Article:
You may or may not have noticed the statue that greets you when you get off of the elevator near the South Garage at Seminole Hard Rock Hotel & Casino Tampa. The woman standing in front of you is Ruby Tiger Osceola, a woman with a vast amount of courage, strength, bravery and respect. She is referred to as a matriarch of the Seminoles who live right here in Tampa Bay.
This article was published by Lindsay Peterson for the Tampa Tribune in March, 1996, in which it shares the brave story of Ruby Tiger Osceola, a woman whose legacy will live on forever.
Living History By LINDSAY PETERSON/For The Tampa Tribune Originally published March 12, 1996
Ruby Tiger Osceola, a 100-year-old Seminole Indian, is both a link to the past and a leader for the future.
TAMPA – When Ruby Tiger Osceola was born 100 years ago, there were fewer than 360 Seminole Indians in Florida. Thousands had died in the Seminole Wars or been shipped west and herded onto reservations.
Her grandparents and great-grandparents were among a small band driven deep into the swamps of South Florida, refusing to give in to the U.S. Army’s “subjugation and removal” effort, as Secretary of War Jefferson Davis called it in 1855.
The birth of Ruby Osceola in the Everglades on Dec. 1, 1895, represented the tribe’s will to survive. Today’s descendants of those Florida Seminole survivors number about 2,000, of whom Osceola is the oldest.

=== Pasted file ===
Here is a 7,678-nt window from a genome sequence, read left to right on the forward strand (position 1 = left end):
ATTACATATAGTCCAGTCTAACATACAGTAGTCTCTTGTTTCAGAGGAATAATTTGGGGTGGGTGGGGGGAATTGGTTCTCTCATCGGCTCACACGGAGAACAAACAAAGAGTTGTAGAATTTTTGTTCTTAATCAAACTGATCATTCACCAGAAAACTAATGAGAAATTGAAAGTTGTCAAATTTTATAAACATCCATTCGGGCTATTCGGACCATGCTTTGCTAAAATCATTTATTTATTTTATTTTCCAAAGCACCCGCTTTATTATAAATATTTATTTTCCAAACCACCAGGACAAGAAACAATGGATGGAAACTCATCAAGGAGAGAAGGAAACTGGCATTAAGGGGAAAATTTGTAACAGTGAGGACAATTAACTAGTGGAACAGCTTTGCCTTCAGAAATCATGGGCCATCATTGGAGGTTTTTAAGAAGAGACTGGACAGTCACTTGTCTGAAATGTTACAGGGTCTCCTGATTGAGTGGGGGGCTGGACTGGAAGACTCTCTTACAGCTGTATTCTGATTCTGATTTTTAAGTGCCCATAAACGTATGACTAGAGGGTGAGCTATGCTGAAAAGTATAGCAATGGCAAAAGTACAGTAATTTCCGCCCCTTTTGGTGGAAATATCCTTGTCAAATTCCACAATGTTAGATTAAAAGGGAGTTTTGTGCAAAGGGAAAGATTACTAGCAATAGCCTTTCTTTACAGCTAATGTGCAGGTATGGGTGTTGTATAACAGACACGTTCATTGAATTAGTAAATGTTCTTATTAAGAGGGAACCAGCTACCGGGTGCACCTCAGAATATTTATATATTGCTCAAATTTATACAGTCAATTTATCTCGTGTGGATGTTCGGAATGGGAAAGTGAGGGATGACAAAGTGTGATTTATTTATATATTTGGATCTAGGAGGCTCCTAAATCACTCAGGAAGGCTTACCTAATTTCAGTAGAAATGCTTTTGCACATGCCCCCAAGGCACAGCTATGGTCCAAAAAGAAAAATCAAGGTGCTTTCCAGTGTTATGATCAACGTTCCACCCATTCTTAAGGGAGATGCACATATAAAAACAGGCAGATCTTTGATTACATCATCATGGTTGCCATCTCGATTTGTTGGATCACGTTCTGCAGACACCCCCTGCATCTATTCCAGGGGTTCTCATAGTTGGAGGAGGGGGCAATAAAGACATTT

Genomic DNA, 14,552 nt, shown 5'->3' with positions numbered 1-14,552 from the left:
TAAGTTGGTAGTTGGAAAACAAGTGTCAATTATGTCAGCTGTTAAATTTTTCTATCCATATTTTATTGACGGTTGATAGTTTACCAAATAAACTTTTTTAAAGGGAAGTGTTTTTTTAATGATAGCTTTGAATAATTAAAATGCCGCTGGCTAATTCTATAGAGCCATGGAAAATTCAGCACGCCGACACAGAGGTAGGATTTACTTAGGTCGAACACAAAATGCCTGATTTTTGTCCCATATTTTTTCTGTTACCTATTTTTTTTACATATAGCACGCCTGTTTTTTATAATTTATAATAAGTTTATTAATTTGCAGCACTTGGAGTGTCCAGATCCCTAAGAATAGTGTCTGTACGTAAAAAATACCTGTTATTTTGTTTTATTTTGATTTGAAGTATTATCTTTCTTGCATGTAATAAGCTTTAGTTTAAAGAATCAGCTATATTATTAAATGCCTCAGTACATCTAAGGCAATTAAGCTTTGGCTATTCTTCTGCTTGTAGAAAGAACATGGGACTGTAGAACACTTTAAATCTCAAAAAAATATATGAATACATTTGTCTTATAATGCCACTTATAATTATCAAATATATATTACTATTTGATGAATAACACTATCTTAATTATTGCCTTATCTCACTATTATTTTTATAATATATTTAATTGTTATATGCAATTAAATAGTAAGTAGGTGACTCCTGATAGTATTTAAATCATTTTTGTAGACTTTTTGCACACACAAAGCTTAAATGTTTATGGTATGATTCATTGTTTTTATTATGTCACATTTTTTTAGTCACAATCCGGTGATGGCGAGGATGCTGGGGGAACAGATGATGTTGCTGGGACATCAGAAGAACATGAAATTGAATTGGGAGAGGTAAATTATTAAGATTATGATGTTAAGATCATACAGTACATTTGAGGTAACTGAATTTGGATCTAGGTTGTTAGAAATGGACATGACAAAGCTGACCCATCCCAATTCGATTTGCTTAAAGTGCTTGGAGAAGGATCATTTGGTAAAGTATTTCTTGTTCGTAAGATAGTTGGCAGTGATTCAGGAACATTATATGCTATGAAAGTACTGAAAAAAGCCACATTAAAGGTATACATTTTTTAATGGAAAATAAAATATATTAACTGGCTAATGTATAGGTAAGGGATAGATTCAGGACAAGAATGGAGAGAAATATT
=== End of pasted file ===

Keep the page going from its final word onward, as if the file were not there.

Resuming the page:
She’s a tiny woman, shrunken by age and shy with outsiders. But among Seminoles, to whom she speaks only in her native language, she is a giant.
Mother of seven, grandmother of 28 and great-grandmother of 30, she’s the matriarch of the roughly 80 Seminoles who live on or near the 9-acre reservation off Orient Road in Tampa.
Beginning Thursday, her family will celebrate her century of life with a four-day event that will include storytellers and Indian dancers. Traditional beads, multicolored dresses and other Seminole crafts will be on display to the public in recognition of the cultural heritage Osceola helped keep alive.
Her legacy runs even deeper.
“She kept the family together,” says her daughter Maggie Osceola. “She’s always watching out for the children and the grandchildren. She always wants everyone to be together.”
Throughout their history, the people known as the Seminoles have never been in one place for very long.